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Before you speak, listen. Before you write, think. Before you spend, earn. Before you invest, investigate. Before you criticize, wait. Before you pray, forgive. Before you quit, try. Before you retire, save. Before you die, give. –William A. Ward

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24-10-2019, 08:37 AM. (This post was last modified: 24-10-2019, 08:46 AM by karlmarx.)
Post: #8
RE: Does dividend affects valuation
The pricing of investment products are similar to products from other categories.

The pricing of most products in a category are based on well established value proposition; paracetamol pills which cost a dollar or so and will cure my headache. On the other hand, the pricing of a small number of products in that same category are based on exaggerated-yet-unverified claims; this latest pill costs $8,000 and my experiments show it can possibly cure your headaches forever.

How an investment product is priced thus depends on how investors think/believe the stock will eventually reward them.

If they believe that the company is capable of growing the stock price, they will gladly accept not having dividends. Like Berkshire Hathaway, which pays no dividends, but has a share buyback policy pegged to NAV. Because WB has been keeping to his SBB policy for many year, BH investors are affirmed that as BH's NAV increase, so will the stock's price.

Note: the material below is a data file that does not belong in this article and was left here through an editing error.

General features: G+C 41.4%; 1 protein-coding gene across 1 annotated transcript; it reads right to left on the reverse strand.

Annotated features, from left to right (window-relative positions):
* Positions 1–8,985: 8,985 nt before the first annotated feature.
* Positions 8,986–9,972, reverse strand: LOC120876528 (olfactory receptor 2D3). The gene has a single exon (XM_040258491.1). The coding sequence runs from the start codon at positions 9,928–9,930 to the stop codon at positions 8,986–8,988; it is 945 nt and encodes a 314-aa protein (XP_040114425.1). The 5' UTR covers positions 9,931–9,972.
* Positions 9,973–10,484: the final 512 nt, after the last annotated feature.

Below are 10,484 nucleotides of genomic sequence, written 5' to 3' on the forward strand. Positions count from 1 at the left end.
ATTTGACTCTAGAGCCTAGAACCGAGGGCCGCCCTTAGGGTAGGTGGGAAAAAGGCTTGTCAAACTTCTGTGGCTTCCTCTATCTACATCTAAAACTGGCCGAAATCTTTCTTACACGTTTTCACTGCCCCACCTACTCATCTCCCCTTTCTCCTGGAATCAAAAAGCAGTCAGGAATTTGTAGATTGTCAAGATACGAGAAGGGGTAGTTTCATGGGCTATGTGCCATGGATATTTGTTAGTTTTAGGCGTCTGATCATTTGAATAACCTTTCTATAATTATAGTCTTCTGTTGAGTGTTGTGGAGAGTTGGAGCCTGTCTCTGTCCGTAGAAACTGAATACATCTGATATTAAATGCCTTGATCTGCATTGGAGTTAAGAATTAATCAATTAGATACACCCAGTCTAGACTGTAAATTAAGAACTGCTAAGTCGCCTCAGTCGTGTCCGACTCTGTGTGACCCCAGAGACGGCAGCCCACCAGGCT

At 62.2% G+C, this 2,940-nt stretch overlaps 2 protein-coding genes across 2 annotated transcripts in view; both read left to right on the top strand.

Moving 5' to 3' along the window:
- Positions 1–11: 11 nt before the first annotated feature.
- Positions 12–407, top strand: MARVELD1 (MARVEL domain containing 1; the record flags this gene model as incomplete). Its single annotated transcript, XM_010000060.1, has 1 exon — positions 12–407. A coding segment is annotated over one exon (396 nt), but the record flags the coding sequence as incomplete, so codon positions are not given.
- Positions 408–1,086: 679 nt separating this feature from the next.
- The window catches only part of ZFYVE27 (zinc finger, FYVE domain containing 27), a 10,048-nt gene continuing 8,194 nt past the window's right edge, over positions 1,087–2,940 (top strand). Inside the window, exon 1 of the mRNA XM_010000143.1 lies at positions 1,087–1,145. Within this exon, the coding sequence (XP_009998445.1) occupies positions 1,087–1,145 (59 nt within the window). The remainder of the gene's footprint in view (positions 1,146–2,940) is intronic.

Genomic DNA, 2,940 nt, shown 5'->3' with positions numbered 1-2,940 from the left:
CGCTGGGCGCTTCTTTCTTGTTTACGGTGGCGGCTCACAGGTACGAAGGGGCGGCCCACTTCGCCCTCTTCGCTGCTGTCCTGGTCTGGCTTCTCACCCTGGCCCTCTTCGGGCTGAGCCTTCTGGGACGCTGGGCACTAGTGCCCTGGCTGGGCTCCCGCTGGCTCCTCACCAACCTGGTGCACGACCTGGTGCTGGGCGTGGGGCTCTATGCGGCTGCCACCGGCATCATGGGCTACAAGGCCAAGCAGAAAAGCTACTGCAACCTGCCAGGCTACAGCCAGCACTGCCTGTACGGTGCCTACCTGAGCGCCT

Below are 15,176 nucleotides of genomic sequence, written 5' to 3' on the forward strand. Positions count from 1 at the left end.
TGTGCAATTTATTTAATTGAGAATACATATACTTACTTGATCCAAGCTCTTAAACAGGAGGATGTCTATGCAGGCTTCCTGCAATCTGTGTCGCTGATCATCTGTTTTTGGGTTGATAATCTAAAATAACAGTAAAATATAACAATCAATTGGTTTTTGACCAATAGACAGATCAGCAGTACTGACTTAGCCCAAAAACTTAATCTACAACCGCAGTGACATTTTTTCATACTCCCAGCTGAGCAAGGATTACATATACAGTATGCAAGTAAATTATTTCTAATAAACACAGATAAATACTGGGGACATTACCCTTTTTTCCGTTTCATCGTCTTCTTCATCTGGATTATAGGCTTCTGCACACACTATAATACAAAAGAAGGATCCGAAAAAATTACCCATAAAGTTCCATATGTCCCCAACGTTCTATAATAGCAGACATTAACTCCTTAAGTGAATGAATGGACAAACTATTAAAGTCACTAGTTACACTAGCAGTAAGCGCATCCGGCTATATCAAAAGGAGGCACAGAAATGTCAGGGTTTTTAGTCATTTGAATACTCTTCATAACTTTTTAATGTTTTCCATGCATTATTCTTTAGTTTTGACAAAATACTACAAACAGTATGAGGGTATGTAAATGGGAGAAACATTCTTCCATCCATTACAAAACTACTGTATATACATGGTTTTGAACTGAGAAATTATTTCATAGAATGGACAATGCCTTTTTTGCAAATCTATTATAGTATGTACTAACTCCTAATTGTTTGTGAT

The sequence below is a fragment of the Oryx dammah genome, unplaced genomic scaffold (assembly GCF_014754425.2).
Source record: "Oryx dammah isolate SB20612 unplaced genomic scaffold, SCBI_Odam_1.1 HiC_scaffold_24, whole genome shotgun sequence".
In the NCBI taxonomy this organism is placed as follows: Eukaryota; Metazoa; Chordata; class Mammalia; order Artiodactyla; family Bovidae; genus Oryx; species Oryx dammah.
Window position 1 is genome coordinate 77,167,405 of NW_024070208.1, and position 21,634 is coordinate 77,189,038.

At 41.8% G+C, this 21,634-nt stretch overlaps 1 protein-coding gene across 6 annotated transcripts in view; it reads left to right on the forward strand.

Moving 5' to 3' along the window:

This also applies to the tech companies -- which have a very poor record of paying dividends -- where investors believe that said tech company will grow to dominate the specific market they are operating in. And perhaps at some later time, when the market has matured, begin to distribute dividends. Whether these tech companies succeed in their market, and eventually pay dividends, or not, is besides the point. It is investors' belief/hope/expectation that will drive valuation.

But few companies that opt not to pay dividends are spared backlash from the investing public. BH and most of the tech companies are the exception rather than the rule.

For the rest of the companies on the market -- which have not gained the trust/faith of the investing public to retain their earnings in exchange for extraordinary gains -- investors will demand a dividend payout, and will value them according to how much they pay.

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24-10-2019, 05:59 PM. (This post was last modified: 24-10-2019, 06:00 PM by specuvestor.)
Post: #9
RE: Does dividend affects valuation
yes "exception rather than the rule". One has to trust that the company can deliver better ROIC than one's opportunity cost, being other stocks or FD. The trust can be fickle or imaginary until the rubber hits the road. Applies to growth stocks or simply pre- IPO VC
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Before you speak, listen. Before you write, think. Before you spend, earn. Before you invest, investigate. Before you criticize, wait. Before you pray, forgive. Before you quit, try. Before you retire, save. Before you die, give. –William A. Ward

Think Asset-Business-Structure (ABS)